What I mean is - do your best. Revision is one hundred percent essential but it doesn’t mean you’ll pass with flying colours. It forms part of the equation TO pass, but it does not predict you A*s.

    Think of it like an equation, a formulae.
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    (Original post by ABM2001)
    What I mean is - do your best. Revision is one hundred percent essential but it doesn’t mean you’ll pass with flying colours. It forms part of the equation TO pass, but it does not predict you A*s.

    Think of it like an equation, a formulae.
    I still don't understand mate. Are you trying to say revision is very important? But it doesn't necessarily mean you will pass the exam.. So, are you saying if you are on an A* or something it might just been you had a good paper and you revised.. or...
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    (Original post by rockyball89)
    I still don't understand mate. Are you trying to say revision is very important? But it doesn't necessarily mean you will pass the exam.. So, are you saying if you are on an A* or something it might just been you had a good paper and you revised.. or...
    Revision increases the chances of you doing extremely well. Revision does not, however, guarantee that you will do extremely well. You can have a hard paper or a bad day and it’ll influence your exam result (although in the case of the former it may just lead to lowered grade boundaries)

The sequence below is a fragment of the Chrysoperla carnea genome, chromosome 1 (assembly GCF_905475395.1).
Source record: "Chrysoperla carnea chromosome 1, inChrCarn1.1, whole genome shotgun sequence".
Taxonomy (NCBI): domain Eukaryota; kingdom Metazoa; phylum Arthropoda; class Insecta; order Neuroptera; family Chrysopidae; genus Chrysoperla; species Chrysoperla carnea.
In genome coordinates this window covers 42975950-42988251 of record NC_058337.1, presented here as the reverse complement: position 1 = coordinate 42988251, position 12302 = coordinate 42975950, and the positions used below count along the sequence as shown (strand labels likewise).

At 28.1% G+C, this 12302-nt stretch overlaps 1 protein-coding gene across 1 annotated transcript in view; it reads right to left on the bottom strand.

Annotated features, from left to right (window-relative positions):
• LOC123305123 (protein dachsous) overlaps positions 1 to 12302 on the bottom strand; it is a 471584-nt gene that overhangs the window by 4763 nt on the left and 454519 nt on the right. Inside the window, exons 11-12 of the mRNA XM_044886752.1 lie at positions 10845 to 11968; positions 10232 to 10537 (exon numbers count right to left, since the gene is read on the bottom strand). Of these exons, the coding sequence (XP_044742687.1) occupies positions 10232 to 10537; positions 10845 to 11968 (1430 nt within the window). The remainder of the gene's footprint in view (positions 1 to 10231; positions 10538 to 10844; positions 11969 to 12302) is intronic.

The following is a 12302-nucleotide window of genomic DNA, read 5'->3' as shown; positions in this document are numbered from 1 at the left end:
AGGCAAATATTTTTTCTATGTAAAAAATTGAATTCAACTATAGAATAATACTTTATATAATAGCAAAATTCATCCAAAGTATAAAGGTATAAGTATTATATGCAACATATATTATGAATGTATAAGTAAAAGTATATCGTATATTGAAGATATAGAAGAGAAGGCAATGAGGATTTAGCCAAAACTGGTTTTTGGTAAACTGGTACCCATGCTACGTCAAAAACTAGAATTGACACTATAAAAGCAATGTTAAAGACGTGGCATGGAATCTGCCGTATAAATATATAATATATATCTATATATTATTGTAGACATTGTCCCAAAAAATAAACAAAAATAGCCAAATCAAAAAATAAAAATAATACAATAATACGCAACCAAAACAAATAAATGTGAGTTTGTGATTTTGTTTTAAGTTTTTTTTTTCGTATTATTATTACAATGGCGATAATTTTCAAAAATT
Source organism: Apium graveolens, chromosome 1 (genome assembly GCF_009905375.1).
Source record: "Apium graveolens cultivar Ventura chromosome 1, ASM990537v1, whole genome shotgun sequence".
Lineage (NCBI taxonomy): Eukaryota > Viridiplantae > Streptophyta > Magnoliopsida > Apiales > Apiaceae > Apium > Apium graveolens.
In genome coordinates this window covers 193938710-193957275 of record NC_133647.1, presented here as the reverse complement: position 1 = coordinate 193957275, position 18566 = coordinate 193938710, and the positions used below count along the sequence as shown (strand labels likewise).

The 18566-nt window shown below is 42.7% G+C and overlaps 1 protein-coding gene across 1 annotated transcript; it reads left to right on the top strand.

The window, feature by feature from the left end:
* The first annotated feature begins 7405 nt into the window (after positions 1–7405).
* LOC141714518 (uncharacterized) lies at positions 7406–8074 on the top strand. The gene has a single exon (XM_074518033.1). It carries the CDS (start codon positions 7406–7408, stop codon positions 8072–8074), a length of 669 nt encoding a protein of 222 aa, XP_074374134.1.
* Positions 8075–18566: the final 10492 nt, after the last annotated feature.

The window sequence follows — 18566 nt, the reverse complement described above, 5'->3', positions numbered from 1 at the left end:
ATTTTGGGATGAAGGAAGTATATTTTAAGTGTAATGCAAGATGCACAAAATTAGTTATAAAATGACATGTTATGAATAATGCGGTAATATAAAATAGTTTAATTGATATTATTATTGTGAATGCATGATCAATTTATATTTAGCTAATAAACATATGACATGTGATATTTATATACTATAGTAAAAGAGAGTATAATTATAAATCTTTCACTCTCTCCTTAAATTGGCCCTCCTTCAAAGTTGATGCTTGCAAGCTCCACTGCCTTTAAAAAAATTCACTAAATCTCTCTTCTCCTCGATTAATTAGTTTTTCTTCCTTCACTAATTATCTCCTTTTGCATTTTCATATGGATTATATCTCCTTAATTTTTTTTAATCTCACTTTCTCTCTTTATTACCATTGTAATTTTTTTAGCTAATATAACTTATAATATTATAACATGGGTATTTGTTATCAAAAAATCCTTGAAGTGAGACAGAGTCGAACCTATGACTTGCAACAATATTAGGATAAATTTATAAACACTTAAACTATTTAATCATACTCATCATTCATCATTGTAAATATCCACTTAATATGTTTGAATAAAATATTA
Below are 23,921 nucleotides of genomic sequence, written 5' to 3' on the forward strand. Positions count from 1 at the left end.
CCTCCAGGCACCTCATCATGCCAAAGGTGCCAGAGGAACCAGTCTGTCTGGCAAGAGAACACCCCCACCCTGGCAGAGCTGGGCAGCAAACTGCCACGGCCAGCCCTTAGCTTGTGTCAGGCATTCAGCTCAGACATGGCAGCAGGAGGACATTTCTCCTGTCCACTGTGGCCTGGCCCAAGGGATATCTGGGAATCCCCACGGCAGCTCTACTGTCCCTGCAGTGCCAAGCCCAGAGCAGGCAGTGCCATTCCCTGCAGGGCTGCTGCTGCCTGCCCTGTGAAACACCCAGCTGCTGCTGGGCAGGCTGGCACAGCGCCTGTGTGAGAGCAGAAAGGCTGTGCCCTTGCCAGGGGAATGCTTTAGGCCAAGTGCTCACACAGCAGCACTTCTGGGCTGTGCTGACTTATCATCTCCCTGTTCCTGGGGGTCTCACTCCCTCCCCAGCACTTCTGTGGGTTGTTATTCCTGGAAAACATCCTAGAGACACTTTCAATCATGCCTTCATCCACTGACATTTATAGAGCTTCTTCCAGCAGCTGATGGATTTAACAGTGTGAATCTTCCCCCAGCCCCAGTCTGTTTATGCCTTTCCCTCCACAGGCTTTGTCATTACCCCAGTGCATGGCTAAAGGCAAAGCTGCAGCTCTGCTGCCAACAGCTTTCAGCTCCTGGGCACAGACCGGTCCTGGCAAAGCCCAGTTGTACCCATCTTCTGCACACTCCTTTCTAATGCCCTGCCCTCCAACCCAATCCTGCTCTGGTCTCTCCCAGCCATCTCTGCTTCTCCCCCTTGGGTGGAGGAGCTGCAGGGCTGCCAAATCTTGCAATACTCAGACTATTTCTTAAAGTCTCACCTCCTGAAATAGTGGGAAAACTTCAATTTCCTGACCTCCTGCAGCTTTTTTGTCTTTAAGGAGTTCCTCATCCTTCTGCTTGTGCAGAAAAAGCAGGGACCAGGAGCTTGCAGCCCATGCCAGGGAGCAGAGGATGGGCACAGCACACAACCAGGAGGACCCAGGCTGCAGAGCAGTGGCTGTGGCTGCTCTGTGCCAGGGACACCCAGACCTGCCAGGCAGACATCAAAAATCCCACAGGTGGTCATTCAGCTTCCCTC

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    (Original post by rockyball89)
    I still don't understand mate. Are you trying to say revision is very important? But it doesn't necessarily mean you will pass the exam.. So, are you saying if you are on an A* or something it might just been you had a good paper and you revised.. or...
    Sorry, let me try and be more coherent 😄

    How should I explain this.. okay, take the example I mentioned earlier:

    A person lives a perfectly healthy life, doesn’t smoke, drink, no diseases - nothing. Does that mean they’ll wake up the next day alive? Not necessarily.

    Similarly, revising, as you say - adequately - whatever that may be, doesn’t ensure you’ll pass exams perfectly. Anything can happen.

    BUT, what I am saying, is to pass well and succeed, revision is A PART of that success. But not the only part.

    Does that make sense? Sorry to confuse you.
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    (Original post by SkyRunner61)
    Revision increases the chances of you doing extremely well. Revision does not, however, guarantee that you will do extremely well. You can have a hard paper or a bad day and it’ll influence your exam result (although in the case of the former it may just lead to lowered grade boundaries)